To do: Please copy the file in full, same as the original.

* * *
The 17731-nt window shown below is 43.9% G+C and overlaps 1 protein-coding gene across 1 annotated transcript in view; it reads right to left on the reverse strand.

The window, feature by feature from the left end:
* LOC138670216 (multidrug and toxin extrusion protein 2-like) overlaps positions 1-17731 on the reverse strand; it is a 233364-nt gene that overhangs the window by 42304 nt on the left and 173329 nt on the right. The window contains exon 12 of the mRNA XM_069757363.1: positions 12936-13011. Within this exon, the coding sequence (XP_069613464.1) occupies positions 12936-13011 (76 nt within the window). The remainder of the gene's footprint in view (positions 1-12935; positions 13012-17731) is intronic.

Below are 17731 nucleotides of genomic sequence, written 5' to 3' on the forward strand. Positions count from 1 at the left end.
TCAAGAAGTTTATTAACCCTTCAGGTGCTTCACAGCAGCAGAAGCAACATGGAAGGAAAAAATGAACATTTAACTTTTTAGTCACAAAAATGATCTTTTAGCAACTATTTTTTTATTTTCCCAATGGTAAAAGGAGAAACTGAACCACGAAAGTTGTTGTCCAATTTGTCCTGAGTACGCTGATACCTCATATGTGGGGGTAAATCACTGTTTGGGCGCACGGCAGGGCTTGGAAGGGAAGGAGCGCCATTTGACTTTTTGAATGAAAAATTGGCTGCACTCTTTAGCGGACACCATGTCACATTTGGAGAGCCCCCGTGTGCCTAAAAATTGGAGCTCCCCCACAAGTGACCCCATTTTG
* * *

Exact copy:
The 17731-nt window shown below is 43.9% G+C and overlaps 1 protein-coding gene across 1 annotated transcript in view; it reads right to left on the reverse strand.

The window, feature by feature from the left end:
* LOC138670216 (multidrug and toxin extrusion protein 2-like) overlaps positions 1-17731 on the reverse strand; it is a 233364-nt gene that overhangs the window by 42304 nt on the left and 173329 nt on the right. The window contains exon 12 of the mRNA XM_069757363.1: positions 12936-13011. Within this exon, the coding sequence (XP_069613464.1) occupies positions 12936-13011 (76 nt within the window). The remainder of the gene's footprint in view (positions 1-12935; positions 13012-17731) is intronic.

Below are 17731 nucleotides of genomic sequence, written 5' to 3' on the forward strand. Positions count from 1 at the left end.
TCAAGAAGTTTATTAACCCTTCAGGTGCTTCACAGCAGCAGAAGCAACATGGAAGGAAAAAATGAACATTTAACTTTTTAGTCACAAAAATGATCTTTTAGCAACTATTTTTTTATTTTCCCAATGGTAAAAGGAGAAACTGAACCACGAAAGTTGTTGTCCAATTTGTCCTGAGTACGCTGATACCTCATATGTGGGGGTAAATCACTGTTTGGGCGCACGGCAGGGCTTGGAAGGGAAGGAGCGCCATTTGACTTTTTGAATGAAAAATTGGCTGCACTCTTTAGCGGACACCATGTCACATTTGGAGAGCCCCCGTGTGCCTAAAAATTGGAGCTCCCCCACAAGTGACCCCATTTTG